In one scene, the opposition head, Mr. Burke, playfully asks the cold and clinical prime minister, “Is there anything at all that you love, Mr. Pitt?” To which the stone-faced Pitt replies, “A balance sheet, Mr. Burke: I love a good balance sheet.” This kind of love — for numbers, charts, graphs, blueprints and public works allocations — is shared by many who continue to support Ms Arroyo. As Rep. Joey Salceda said after listening to her speech: He would have preferred it if it had gone into even greater detail.

As our society assumes an even greater technocratic orientation — preferring PowerPoint to the mental exertion required of listening to a speech devoid of visual aids, or reading reports or essays not in the form of bullet points — the idea that leaders can inspire, not by appealing to ideals and non-scientific principles will increase. And it is precisely when Ms Arroyo speaks of such things — that of themselves are as much a respectable means for trying to make sense of the challenges of the present as any other — that I can’t help but think, if only she weren’t stuck under a cloud of legitimacy.

But she is. And under such a cloud she remains.

In politics and, indeed, in any human activity, legitimacy is essential. It is non-negotiable; otherwise you end up making the ironic argument that at least Mussolini made the trains run on time in Italy; that Hitler gave Germany the autobahn and the Volkswagen Beetle; or that Stalin, regardless of his purges built dams according to five-year plans; while Mao meant well when he launched the Great Leap Forward and the Cultural Revolution. According to that framework, Pol Pot was simply a misunderstood man trying to achieve agricultural self-sufficiency.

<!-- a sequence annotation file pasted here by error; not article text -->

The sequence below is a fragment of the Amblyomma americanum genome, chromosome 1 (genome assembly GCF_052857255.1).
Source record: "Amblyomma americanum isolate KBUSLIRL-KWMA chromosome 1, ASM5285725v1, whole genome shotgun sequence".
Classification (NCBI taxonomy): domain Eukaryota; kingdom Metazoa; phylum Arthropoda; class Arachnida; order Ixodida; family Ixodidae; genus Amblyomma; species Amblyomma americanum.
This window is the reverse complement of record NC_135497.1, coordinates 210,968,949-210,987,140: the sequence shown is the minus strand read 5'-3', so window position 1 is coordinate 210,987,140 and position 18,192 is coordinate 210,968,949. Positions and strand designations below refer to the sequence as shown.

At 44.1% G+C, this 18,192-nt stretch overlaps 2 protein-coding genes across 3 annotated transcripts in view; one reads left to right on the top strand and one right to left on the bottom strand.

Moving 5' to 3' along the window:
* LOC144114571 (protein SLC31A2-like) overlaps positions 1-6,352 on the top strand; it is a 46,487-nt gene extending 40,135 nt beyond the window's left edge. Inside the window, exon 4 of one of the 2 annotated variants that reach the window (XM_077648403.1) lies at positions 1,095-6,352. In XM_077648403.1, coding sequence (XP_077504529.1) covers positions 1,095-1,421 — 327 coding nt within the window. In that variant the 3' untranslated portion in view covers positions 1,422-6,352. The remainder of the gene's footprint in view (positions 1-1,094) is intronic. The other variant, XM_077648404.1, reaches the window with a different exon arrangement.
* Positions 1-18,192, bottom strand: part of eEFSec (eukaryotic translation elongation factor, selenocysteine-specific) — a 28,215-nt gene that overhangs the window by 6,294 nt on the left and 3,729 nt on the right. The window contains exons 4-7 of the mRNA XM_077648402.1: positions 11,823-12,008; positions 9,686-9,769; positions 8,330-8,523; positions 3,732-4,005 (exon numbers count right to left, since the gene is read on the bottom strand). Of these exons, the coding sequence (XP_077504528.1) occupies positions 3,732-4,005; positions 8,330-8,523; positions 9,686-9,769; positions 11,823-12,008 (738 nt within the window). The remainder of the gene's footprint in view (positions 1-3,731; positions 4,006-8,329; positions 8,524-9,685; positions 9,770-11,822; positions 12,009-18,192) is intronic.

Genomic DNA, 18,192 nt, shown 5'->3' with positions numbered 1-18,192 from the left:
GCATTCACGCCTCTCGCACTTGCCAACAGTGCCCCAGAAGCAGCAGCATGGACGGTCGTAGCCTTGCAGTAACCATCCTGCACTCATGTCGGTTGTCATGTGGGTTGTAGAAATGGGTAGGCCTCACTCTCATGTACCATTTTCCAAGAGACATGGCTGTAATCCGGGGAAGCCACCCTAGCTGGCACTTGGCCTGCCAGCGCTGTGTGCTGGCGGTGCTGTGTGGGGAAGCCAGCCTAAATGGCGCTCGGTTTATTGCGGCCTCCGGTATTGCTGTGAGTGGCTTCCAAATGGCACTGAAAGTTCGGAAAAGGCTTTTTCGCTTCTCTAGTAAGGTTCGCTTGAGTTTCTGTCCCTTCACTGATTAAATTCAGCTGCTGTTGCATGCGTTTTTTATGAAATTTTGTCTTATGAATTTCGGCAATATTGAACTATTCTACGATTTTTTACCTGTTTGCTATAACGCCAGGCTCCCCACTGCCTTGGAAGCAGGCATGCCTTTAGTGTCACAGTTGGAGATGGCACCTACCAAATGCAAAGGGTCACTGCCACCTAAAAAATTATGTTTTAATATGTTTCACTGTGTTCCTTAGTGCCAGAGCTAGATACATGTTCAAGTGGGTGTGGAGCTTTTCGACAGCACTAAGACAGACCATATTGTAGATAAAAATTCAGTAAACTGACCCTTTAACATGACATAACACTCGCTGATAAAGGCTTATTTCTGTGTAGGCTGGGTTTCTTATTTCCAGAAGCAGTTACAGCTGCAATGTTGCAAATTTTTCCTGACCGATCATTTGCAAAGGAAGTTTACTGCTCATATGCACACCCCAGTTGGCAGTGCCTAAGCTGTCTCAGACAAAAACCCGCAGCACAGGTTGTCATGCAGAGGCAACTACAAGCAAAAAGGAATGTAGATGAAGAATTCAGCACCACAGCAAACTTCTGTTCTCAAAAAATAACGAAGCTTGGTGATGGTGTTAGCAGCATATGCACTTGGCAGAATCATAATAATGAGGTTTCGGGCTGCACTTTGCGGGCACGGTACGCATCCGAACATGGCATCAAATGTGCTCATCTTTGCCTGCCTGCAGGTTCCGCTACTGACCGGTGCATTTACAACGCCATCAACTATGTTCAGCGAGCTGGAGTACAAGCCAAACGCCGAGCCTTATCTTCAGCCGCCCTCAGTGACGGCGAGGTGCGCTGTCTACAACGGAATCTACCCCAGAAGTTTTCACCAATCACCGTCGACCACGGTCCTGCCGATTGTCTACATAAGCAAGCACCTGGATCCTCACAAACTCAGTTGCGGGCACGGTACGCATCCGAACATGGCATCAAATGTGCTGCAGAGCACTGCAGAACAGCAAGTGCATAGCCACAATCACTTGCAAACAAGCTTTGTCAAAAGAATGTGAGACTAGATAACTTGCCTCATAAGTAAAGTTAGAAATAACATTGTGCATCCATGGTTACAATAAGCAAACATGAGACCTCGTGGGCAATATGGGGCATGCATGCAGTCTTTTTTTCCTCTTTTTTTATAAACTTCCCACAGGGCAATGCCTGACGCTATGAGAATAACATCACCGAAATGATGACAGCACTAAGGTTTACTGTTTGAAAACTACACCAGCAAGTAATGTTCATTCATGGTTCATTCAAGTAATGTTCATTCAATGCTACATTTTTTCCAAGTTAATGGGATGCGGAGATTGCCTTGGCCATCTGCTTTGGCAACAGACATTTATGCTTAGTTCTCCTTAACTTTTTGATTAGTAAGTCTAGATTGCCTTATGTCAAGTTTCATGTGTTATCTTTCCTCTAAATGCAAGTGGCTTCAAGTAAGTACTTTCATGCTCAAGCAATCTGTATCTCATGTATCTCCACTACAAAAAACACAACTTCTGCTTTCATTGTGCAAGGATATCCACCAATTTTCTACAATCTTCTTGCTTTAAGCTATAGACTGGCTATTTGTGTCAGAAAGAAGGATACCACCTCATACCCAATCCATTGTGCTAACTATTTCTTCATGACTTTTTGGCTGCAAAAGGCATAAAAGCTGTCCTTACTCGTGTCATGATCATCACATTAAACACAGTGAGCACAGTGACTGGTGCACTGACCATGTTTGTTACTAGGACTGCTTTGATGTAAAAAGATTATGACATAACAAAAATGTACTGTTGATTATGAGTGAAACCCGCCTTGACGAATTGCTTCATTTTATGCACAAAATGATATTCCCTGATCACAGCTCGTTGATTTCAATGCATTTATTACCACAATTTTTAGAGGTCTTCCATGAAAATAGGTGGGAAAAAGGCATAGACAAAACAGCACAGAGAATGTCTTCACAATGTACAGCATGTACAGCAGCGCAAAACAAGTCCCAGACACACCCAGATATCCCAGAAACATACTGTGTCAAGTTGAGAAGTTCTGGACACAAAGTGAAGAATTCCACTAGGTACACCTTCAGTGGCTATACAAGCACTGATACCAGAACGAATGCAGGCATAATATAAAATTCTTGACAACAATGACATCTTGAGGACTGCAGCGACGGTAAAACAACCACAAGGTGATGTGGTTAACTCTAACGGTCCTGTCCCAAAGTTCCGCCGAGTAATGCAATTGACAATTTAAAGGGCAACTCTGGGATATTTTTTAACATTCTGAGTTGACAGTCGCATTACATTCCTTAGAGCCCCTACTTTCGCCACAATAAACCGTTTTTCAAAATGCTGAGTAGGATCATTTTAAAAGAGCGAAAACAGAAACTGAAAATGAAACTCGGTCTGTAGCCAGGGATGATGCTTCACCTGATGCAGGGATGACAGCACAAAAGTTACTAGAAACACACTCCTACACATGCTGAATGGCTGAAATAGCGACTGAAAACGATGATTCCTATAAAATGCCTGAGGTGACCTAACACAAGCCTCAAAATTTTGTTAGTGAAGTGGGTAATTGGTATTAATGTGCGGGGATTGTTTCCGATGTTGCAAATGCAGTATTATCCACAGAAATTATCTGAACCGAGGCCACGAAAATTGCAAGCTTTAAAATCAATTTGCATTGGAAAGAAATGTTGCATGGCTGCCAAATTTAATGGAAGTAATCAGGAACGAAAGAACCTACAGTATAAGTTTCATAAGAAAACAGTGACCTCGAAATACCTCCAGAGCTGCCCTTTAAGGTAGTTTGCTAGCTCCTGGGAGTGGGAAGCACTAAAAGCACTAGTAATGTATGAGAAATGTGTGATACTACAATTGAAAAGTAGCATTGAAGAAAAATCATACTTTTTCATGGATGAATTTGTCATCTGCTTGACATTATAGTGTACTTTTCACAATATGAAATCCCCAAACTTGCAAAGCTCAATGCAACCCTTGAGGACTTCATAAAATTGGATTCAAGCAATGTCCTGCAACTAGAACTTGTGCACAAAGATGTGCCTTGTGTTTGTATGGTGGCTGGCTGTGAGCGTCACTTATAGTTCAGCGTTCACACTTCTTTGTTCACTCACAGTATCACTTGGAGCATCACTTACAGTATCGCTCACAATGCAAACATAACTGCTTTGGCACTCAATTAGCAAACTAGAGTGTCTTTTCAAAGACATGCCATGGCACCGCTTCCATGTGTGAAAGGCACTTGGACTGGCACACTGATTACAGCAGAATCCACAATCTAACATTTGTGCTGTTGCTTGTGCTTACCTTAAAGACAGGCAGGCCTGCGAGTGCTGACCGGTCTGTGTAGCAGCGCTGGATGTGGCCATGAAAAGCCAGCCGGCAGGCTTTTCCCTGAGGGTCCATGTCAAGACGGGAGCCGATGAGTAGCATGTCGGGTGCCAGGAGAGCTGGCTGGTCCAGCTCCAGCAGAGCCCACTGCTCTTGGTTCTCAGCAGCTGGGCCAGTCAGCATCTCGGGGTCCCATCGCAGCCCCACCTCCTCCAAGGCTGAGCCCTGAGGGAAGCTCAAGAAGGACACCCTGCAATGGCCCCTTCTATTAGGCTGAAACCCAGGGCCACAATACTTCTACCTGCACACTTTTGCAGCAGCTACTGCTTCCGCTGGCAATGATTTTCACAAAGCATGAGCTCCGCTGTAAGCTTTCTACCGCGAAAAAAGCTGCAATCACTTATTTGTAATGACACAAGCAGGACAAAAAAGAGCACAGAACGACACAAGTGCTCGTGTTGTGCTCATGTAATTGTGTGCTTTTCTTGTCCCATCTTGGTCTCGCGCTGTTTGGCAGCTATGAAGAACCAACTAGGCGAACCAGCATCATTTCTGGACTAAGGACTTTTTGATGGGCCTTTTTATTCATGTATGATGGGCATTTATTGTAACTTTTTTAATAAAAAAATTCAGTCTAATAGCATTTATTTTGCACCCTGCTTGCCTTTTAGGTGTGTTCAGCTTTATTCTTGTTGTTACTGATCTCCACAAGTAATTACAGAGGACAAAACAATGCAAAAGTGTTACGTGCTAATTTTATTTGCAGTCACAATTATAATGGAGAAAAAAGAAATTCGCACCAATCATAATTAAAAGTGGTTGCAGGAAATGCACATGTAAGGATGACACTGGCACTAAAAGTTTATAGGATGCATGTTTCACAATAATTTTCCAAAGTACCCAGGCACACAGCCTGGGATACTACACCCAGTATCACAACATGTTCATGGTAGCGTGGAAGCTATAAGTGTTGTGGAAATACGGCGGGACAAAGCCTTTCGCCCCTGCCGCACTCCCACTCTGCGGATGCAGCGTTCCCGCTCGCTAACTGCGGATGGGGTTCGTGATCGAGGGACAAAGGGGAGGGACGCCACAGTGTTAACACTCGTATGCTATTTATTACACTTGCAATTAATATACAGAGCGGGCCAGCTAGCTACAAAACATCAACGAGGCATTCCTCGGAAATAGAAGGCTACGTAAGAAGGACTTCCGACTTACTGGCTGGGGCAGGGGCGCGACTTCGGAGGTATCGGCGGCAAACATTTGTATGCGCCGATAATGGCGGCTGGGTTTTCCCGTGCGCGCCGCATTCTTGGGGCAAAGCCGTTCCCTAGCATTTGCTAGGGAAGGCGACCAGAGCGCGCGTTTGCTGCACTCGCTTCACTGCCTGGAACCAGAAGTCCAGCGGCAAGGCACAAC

Now some will say: Unfair! It is wrong to appeal to the monsters of the past to vilify Ms Arroyo. She can never be so monstrous. To adopt this line of thought is to ignore the monstrosity of what is being committed: brainwashing a country into thinking it is a virtue to defy demands for accountability.

The Indonesians, after the excesses of Suharto, staggered through a series of uninspiring and even inept leaders: Habibie, Wahid, Sukarnoputri. They decided to fix the infirmities of the presidency by establishing run-off elections to ensure a firm and unquestionable mandate (they reportedly examined the Philippines to figure out how not to establish a self-defeating government). The result is Yodhoyono who is being called the Ramon Magsaysay of Indonesia.

An election isn’t worth the paper a congressional proclamation of winning candidates is printed on, if the election is viewed as having been bought or as fatally flawed by cheating. The Thais, from their king on down, know this: They nullified the last one, and have begun rounding up and locking up members of their own version of the Commission on Elections. They are in the process of investigating — and potentially disqualifying from future elections — political parties accused of either bending or actually breaking election rules.

We should be as lucky as the Thais and Indonesians.

Manuel L. Quezon III.